Reducing your flock will not keep the chickens from eating your flowers, dusting in your garden, scratching out your landscaping. Free ranging takes initial work and outlay of money for safeguards and a realistic expectation of just what chickens do all day. They are destructive to plant life and your yard in general. They are top on the predator's food list.

    I provide good fencing for areas that need to grow things, good perimeter fencing around my acre and also electric wireless fencing for the two LGDs that protect the flock. Then I eliminate likely nesting areas that aren't conducive for egg recovery....and you still can't stop all the outside the coop egg laying. This is something you just accept and roll on. Retrain to the nests on occasion and do your daily search for places you've seen your hens tend to favor....on top of hay bales, behind the shed in the weeds, etc.

    Is it worth it all? YES. To see chickens clean and healthy on green grass instead of a slimey brown run or dusty brown run, whatever the season, is worth it. To not smell any bad smells because they are ranging on a wide area that absorbs the fecal matter like nothing...it's worth it. To eat eggs that do NOT taste just like storebought eggs is way worth it. To see my dogs performing a function, being just dogs out on the green grass, having a purpose in life besides keeping the couch down, is worth it! To see chickens getting to socialize, forage and dust or sun out in the fresh wide open...way worth it.

    I'd say adjust your expectations, keep your good flock and try harder to make it happen...and you may just find it worth it! [​IMG]
     
  6. mulewagon

    mulewagon Chillin' With My Peeps

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    Nov 13, 2010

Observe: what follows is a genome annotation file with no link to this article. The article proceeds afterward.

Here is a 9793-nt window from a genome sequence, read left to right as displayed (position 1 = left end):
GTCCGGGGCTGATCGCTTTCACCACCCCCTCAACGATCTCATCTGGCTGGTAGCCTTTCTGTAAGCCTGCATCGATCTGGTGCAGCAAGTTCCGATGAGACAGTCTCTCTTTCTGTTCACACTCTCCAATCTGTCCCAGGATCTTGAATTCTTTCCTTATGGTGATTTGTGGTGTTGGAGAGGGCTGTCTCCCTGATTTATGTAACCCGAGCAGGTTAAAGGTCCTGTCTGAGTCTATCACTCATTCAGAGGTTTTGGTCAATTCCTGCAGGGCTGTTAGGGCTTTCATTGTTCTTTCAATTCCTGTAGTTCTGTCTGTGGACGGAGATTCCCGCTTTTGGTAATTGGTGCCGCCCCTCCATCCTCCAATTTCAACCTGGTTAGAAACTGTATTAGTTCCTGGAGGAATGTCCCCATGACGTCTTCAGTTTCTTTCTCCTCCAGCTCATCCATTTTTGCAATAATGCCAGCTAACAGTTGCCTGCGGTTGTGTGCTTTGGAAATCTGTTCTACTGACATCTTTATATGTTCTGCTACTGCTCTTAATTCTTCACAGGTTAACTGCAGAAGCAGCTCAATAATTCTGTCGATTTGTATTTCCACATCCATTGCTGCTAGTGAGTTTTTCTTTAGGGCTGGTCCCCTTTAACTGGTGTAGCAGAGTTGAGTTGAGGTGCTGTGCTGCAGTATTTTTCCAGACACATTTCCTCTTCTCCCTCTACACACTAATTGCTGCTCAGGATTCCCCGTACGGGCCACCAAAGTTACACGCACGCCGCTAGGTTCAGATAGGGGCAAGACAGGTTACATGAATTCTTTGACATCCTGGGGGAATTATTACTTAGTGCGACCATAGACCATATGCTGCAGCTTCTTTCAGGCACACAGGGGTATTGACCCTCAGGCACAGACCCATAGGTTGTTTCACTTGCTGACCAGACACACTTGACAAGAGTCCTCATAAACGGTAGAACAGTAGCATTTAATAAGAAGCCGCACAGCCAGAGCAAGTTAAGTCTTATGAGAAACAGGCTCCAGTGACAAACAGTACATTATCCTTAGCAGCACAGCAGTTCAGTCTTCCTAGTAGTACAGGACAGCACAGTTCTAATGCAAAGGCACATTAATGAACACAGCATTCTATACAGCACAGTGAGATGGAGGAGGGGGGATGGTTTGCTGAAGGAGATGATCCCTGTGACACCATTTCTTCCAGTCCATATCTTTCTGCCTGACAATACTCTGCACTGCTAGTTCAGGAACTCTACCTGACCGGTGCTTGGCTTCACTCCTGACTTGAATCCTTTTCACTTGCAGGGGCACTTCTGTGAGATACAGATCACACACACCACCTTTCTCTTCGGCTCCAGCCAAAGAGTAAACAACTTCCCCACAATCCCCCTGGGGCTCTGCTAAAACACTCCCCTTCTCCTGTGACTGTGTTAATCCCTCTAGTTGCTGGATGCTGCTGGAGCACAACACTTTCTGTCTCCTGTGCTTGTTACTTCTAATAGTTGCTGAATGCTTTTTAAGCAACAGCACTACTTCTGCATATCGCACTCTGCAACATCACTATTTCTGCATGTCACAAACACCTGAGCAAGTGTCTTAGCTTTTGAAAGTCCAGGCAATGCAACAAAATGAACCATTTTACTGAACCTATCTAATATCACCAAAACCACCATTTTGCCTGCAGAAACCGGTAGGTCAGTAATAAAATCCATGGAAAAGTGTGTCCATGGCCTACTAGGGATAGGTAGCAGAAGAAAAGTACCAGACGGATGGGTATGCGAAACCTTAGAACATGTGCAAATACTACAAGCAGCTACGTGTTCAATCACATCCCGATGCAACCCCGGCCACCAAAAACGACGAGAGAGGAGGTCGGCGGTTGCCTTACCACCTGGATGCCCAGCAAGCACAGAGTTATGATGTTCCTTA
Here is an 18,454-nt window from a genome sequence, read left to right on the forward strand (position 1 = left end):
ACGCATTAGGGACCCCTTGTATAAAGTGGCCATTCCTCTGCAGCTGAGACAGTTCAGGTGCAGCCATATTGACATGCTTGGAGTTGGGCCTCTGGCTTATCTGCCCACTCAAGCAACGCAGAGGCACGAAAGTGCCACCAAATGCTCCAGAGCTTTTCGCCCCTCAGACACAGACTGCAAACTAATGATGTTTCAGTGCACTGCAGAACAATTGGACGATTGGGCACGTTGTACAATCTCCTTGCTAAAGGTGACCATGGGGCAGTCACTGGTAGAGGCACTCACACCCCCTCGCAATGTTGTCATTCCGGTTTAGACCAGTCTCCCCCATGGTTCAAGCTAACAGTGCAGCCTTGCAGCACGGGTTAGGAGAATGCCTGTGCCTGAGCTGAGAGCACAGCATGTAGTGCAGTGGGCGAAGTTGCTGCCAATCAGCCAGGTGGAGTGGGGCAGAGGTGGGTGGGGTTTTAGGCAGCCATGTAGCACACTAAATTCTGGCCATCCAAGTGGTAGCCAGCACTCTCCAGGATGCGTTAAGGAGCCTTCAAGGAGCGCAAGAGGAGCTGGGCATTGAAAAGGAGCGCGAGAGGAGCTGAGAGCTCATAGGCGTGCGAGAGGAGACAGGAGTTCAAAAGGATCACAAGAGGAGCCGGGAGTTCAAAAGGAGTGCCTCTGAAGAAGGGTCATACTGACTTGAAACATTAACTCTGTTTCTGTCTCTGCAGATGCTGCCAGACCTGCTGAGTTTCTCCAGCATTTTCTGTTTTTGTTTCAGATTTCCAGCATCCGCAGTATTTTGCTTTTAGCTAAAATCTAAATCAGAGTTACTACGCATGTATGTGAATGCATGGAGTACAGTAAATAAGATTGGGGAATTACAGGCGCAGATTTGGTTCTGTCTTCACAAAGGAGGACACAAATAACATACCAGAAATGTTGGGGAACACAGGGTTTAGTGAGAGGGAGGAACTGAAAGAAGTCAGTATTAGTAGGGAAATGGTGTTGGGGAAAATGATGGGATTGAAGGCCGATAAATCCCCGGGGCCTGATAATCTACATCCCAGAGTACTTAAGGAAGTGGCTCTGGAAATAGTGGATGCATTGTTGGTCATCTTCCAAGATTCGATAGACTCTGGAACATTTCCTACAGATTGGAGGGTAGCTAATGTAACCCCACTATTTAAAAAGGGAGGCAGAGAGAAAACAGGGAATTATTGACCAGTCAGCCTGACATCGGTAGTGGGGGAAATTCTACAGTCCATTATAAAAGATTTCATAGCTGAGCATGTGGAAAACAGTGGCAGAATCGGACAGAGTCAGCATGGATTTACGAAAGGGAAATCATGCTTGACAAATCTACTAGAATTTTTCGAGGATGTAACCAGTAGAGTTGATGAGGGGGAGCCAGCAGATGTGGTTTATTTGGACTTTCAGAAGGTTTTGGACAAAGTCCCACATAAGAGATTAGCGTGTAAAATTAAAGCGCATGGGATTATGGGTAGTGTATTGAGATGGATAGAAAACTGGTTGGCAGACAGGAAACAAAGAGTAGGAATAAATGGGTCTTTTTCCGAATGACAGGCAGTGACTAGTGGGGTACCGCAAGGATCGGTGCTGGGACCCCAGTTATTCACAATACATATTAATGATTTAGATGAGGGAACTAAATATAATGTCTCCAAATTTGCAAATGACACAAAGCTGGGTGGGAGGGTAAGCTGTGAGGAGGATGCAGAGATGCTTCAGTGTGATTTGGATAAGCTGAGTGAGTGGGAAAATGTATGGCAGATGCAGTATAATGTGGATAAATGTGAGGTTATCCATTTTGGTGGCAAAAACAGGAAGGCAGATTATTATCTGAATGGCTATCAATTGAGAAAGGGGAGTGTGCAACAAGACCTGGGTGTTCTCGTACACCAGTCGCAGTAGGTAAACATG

Alabama
    I let mine out about an hour or an hour and a half before bedtime each evening - that way they don't roam far, and they've already laid their eggs in the nest boxes. We put wire rings around the trees and plants that we don't want dug up.

    With a previous flock, let out all day, they gradually stopped laying in the nestboxes, and started hiding nests. Also a fox found them, and it was smarter than the dog. [​IMG]

    So I think the current arrangement is a good compromise. They're getting a lot of good nutrition, we're getting the eggs, and haven't lost any so far (knock wood!)
     
  7. Achickenwrangler#1

    Achickenwrangler#1 Chillin' With My Peeps

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    Aug 7, 2011
    west virginia
    You never really said how much acreage your flock has to free range, it's bound to make a difference, and what kind of things are they destroying. It can get frustrating when they seem to do exactly what you'd rather they don't do in the first place, like staying within the bounds of their protective playpen, I finally gave up wrangling the chicks back, hey if they can fly to the top of the fence, methodically, and jump out - the day all eleven are out I decided to leave the gate open, looks like they can take care of themselves (as far as against the big chickens)
    I suppose it's a matter of what you can and cannot live with, is a pretty flower bed important? Choose instead a plant they won't eat and actually does better with them scratching new seeds into the soil (marigolds) Don't like them kicking all the mulch out of beds? Put in ornamental stone. Do you have an ornamental tree they are tearing up - is it the only tree they have? Lots of variables in chicken behavior and your circumstances are different from mine for sure, how about a timer on the pop hole that will let them out when you can't that can limit the hours of destruction....I think you should ask yourself how much you can take, and then find a workable solution.. Imagine them all standing in their pen, by now a bleak and barren wasteland staring wistfully at your yard, or hopping up to grab a bug justbeyound their reach..the country is perfect for chickens, suburbia not so much, but there are workable solutions...I bet you can find alot of them here in byc![​IMG]